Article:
The new Stardust drawings really add to the previous and the dizzying perspective on the Village of Wall nails Gaiman’s description perfectly. Great to see new Stardust work coming!

    Just wondering: I thought I had heard you mention that you were using FW acrylic inks for drawing and washes. Are you using FW on your initial outlining stage in brown and are you finding that their new “water resistant” formula runs when dry and painted over with washes? Or are you using another brand altogether?


  9. Charles Vess says:


    Good to hear from you!

    I’m using a combination of several FW inks for my outlines, a mixture of Sepia Brown with Black and watering it down a bit. So far it seems to be working quite well, with little or no dissolving once I start layering my colors. I did, however, just spill my bottle of the ‘perfect’ mixture so, it seems, that I’ll have to start from scratch all over again.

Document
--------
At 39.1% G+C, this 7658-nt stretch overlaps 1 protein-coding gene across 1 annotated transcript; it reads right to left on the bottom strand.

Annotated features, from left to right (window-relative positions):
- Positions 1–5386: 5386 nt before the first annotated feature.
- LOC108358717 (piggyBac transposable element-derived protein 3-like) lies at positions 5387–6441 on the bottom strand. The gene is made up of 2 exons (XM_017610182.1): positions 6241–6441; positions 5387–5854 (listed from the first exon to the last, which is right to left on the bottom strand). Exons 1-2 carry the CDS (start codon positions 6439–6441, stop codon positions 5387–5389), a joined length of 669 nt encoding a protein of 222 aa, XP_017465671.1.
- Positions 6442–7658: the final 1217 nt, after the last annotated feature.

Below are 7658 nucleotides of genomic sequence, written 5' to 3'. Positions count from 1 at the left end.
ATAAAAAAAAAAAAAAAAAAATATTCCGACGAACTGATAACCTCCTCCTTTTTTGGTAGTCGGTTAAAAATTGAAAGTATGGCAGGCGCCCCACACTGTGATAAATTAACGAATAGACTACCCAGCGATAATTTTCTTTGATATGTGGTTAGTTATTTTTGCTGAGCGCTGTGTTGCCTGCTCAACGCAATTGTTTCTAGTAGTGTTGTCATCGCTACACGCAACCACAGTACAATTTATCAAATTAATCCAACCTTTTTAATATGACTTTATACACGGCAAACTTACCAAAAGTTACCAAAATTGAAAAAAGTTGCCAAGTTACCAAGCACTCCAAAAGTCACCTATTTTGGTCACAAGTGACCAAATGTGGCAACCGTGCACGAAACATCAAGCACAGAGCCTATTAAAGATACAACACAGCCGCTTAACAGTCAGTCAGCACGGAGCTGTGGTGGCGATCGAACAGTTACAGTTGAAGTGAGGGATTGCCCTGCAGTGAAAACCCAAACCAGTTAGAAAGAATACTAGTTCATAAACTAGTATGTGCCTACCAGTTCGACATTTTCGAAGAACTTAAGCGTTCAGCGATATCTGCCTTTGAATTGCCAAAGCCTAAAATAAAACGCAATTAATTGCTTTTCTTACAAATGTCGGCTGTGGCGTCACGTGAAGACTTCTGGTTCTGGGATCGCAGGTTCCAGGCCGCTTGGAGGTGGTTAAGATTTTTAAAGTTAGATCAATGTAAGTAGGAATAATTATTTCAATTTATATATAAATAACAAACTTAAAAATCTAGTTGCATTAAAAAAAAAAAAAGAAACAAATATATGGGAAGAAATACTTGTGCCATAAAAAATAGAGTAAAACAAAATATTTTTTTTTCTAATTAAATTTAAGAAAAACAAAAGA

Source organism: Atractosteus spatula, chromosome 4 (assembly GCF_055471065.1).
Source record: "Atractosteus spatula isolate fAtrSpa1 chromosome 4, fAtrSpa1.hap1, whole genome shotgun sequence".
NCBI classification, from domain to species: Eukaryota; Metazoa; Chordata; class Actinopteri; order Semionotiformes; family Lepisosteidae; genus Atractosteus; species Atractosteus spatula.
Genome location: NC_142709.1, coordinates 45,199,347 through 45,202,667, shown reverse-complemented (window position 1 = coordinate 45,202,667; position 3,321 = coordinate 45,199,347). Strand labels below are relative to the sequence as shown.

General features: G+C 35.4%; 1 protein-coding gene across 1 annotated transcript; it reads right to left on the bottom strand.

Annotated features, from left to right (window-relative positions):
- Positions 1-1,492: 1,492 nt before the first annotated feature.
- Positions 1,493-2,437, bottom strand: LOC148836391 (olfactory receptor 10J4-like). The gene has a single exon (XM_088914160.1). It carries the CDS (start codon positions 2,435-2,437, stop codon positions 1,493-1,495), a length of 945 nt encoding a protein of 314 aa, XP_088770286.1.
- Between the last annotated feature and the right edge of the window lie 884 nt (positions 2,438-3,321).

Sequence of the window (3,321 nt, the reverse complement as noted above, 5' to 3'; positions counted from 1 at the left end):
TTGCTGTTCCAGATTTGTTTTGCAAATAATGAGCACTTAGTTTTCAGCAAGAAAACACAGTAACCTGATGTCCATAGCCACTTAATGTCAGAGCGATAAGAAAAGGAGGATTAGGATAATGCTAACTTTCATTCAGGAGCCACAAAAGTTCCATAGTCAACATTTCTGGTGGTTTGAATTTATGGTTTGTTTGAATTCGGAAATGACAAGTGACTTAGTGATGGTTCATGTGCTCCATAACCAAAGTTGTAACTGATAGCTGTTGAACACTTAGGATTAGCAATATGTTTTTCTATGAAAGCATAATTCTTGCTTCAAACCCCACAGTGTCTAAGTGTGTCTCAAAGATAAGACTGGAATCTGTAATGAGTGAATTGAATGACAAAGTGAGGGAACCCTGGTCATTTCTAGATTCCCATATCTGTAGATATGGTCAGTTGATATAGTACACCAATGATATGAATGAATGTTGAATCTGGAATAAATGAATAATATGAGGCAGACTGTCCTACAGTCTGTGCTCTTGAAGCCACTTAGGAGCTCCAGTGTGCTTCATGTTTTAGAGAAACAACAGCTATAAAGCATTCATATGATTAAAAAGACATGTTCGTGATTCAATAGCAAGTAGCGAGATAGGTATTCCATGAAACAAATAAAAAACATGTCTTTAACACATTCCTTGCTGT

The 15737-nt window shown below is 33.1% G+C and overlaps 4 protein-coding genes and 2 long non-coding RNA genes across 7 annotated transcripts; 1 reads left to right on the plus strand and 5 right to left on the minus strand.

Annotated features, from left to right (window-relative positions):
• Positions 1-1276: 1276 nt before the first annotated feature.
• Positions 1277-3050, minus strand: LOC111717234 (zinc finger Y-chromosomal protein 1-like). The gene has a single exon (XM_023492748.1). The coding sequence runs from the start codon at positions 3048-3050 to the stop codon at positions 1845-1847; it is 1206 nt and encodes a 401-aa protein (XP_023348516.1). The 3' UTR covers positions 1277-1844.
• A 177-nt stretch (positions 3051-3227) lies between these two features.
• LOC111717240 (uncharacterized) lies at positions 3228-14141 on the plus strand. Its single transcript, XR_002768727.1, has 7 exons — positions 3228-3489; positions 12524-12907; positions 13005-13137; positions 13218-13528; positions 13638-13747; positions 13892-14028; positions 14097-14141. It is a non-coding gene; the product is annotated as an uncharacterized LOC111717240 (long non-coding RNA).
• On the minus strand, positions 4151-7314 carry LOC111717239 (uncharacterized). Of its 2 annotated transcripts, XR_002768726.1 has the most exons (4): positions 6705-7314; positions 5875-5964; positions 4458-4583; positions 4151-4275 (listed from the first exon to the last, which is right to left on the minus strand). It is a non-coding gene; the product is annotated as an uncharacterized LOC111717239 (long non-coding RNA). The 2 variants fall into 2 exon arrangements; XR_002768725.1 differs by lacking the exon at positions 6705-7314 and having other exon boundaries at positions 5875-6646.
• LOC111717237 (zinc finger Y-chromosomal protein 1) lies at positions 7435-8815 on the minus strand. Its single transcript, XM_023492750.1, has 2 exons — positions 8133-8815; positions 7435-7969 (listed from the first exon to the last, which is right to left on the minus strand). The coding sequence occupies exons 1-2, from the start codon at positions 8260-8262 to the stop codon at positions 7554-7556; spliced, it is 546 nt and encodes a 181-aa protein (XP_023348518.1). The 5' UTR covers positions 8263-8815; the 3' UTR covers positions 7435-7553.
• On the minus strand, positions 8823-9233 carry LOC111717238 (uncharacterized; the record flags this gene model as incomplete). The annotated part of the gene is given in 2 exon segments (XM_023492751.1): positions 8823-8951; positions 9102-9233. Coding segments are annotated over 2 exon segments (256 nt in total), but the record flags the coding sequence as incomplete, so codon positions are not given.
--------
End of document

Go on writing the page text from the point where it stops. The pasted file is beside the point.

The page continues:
So it goes…

  10. hollybird says:

    Well, whaddya know!

    After your FW endorsement above, I tried again and did a little experiment. My bottle of burnt umber stayed resistant to washes but the black started smudging again. It now turns out I actually have a bum bottle of black FW acrylic ink (it’s only a few months old). I just bought a new one and my watercolor washes went right over it with no problems.

    Thanks very much for the info, Charles, and I’ll try your color mixing & thinning strategy as well.